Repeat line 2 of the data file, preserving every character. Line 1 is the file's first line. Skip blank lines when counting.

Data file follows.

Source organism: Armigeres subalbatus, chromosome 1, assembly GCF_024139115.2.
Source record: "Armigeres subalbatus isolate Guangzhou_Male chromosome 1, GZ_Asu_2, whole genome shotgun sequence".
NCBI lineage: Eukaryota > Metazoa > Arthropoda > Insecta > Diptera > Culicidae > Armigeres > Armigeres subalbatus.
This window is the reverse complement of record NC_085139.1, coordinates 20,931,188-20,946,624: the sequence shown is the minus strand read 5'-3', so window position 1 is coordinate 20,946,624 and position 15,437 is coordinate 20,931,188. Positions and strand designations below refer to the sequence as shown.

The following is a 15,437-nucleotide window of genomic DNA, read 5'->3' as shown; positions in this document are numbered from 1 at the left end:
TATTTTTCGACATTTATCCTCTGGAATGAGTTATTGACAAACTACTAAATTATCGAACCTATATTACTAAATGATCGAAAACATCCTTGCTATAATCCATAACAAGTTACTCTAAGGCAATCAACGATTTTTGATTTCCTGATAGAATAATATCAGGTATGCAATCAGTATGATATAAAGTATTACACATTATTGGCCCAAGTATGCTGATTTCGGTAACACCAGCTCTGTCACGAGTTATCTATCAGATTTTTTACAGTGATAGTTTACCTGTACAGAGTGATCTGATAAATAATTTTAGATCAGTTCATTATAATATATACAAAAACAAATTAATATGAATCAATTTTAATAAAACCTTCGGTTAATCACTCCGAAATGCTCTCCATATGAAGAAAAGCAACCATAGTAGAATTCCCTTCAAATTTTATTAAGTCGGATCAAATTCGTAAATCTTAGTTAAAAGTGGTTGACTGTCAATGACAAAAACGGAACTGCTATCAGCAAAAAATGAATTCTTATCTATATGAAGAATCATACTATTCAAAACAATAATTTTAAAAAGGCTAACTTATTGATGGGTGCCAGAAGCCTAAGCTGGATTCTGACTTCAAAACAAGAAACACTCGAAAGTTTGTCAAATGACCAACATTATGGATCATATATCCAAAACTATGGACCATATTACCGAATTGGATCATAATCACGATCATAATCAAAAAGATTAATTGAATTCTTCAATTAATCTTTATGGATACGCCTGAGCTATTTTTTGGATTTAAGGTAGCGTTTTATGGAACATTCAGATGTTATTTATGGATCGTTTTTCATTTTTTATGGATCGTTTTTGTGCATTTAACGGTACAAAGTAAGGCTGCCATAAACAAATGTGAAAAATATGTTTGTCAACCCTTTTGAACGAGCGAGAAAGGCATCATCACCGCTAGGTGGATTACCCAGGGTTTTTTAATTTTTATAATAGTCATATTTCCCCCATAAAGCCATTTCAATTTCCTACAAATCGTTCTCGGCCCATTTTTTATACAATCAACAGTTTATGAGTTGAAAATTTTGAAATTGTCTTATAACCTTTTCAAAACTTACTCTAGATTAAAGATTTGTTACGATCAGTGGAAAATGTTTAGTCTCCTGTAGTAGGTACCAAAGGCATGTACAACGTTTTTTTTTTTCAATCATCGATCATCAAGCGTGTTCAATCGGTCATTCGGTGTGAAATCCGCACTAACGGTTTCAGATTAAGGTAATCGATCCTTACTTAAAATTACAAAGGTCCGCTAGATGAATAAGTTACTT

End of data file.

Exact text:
Source record: "Armigeres subalbatus isolate Guangzhou_Male chromosome 1, GZ_Asu_2, whole genome shotgun sequence".